Easter morning the alarm yanked me from a comfortable sleep far too early. Deep darkness still pressed against all my windows. “Sunrise does not appear imminent,” I thought, as I stumbled across the room to shut off the insistent alarm. Sunrise had to be further away than an hour. The odd thought repeated itself in my head, like a chorus — Sunrise does not appear imminent. Why didn’t my mind simply say, “It’s still dark?”
I yawned and swayed between staying up and resetting the alarm. Trust in wisdom beyond mine (the wisdom of the pastors who had set the time for the sunrise service after consulting solar-lunar tables) held me up, and I set about waking my daughter and her friend, who had agreed to attend with me. We made coffee, and even stopped for cappuccino on the way to the island in the center of our county lake. Still, even though pale light now surrounded us, the thought came back — Sunrise does not appear imminent.
The service had already begun as we walked along the low causeway that allowed access to the island. Other people followed us. We joined the crowd, huddled close for both fellowship and warmth. I glanced at the treeline as the congregation, combined Methodists and Friends, sang and worshiped. A great blue heron rose majestically from the lake, while a trio of ducks dipped and rolled in an acrobatic show above us. A chorus of wildlife joined our hymn. Sunrise does not appear imminent.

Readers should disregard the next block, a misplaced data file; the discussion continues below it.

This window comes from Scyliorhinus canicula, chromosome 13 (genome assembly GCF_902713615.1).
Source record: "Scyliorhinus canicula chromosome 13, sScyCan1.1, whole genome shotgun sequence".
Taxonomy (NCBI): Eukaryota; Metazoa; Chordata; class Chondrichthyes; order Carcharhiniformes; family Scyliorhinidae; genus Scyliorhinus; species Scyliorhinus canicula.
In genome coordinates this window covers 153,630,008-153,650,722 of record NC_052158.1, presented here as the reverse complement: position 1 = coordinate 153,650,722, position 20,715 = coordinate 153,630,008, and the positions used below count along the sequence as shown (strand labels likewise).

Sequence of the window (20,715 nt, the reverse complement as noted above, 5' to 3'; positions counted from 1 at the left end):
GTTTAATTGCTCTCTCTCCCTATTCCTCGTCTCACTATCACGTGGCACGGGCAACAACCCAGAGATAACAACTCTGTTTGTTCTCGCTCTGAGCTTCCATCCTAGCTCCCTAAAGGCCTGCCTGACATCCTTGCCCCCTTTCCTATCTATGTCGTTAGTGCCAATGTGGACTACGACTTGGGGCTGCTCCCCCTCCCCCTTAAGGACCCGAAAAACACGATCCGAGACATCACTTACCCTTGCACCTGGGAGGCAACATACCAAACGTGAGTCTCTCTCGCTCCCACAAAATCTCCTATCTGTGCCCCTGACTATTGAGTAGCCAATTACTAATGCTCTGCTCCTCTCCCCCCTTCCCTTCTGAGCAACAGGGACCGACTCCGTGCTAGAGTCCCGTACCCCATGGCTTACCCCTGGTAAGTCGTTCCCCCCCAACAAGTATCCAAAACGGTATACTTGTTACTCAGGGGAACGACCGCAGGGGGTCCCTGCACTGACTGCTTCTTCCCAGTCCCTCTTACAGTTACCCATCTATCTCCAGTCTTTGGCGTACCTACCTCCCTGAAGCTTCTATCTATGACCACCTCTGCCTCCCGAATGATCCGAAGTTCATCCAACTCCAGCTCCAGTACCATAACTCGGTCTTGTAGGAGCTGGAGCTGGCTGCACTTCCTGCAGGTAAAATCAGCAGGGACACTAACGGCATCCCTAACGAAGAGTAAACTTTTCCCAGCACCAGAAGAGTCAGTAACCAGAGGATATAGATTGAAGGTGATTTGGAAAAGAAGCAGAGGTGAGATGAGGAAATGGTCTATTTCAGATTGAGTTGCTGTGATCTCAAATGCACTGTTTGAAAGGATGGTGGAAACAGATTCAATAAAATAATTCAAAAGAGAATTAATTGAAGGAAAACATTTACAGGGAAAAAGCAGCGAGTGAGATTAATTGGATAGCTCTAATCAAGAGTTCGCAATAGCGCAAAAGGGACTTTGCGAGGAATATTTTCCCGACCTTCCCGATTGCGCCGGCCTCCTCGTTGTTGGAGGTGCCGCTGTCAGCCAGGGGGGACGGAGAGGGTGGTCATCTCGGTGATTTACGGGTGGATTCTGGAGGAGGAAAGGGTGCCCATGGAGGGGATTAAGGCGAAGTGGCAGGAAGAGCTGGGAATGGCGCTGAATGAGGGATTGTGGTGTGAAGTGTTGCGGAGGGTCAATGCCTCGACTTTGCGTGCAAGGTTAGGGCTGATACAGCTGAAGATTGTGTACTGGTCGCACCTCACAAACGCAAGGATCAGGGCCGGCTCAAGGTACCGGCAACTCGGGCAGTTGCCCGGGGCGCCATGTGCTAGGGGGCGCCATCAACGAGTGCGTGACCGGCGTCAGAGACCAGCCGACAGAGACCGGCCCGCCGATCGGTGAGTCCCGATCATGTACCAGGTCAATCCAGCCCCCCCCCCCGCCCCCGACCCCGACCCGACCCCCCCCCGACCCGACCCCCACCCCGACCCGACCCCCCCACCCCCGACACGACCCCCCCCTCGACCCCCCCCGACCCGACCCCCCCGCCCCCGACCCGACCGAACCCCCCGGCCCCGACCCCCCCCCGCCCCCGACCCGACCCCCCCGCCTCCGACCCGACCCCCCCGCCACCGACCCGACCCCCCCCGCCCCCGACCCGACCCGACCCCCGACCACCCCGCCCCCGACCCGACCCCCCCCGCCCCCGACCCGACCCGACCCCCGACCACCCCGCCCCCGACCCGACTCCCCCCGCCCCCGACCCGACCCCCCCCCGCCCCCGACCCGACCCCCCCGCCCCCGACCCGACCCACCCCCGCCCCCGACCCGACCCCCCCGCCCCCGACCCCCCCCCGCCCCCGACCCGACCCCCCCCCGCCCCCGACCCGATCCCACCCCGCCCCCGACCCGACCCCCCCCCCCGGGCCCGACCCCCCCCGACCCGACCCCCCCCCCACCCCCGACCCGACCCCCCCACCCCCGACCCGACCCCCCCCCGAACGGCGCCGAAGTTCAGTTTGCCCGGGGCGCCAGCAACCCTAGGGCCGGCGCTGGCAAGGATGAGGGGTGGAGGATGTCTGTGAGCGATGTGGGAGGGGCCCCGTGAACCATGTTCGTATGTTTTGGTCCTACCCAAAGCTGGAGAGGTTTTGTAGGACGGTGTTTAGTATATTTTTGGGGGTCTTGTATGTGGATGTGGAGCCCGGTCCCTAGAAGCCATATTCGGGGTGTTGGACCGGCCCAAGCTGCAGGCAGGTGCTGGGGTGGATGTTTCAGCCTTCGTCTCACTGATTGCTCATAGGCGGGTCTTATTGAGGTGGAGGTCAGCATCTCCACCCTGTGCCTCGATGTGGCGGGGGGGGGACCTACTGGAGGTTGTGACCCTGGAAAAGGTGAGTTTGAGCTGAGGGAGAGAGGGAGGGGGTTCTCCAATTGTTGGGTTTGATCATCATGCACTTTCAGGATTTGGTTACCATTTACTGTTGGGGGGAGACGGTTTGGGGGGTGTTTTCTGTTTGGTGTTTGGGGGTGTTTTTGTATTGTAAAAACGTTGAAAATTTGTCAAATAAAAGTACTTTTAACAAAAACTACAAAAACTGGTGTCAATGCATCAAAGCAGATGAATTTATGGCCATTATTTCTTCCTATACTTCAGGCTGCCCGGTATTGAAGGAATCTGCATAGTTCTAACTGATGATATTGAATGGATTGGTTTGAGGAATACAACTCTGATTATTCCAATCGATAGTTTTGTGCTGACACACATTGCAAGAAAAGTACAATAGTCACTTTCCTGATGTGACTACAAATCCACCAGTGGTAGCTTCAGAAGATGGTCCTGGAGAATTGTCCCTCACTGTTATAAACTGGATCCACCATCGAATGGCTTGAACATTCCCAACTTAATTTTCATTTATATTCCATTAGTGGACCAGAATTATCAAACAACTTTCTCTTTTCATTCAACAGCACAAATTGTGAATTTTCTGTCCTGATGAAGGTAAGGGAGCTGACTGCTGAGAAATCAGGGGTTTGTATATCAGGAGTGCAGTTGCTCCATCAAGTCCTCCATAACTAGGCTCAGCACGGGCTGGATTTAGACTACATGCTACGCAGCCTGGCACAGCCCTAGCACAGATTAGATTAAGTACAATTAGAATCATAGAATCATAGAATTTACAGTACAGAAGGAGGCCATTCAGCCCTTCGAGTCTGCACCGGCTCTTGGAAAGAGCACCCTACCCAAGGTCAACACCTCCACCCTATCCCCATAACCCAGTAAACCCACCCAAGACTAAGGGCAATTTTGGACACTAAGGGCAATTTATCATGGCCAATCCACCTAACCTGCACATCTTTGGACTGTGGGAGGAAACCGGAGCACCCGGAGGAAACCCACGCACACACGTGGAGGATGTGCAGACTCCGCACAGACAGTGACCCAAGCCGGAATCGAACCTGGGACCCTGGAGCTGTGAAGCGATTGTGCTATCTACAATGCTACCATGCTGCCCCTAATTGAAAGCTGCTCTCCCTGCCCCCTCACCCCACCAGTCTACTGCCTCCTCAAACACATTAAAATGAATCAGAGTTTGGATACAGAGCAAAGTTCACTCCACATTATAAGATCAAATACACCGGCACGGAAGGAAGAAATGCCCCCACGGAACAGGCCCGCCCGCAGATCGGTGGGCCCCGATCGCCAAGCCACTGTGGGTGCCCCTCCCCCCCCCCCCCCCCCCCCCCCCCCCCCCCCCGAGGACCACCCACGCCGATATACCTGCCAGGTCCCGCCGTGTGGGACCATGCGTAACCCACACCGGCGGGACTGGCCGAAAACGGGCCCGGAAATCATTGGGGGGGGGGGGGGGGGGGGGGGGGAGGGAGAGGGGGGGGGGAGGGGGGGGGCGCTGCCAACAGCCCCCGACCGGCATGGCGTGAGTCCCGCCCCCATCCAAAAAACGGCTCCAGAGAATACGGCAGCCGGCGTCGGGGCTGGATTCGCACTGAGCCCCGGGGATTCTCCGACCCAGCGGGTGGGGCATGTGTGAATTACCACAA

As my pastor stepped to the podium to begin his sermon, rays of light broke through the low cloud bank that hovered just above the treeline. Like a fanfare of trumpets, these rays heralded the coming of the true dawn. Within seconds, as Don spoke of the risen Lord, a radiant sun, too bright to behold directly, rose to shine its light upon us.
Sonrise does not appear imminent! Suddenly, the message was as clear to me as the brilliant day. Sonrise does not appear imminent. As we go about our daily lives, absorbed in the many details of modern life, how many of us notice the heralds of the dawn? I know that most mornings I arise in the dark, then realize that while I went about my business, daylight has come without my taking note of it.
Will we treat the Christ the same way? Sonrise does not appear imminent. Do we listen for the trumpets? Do we watch for the heralds? Do we heed the wisdom of those who read the signs? Or do we arise in the dark, thinking, Sonrise does not appear imminent? Will we be suddenly faced with the presence of the radiant majesty of God, too bright to behold directly, and realize that a new day has come?
Sonrise does not appear imminent, but it may be closer than we think. Will we be ready?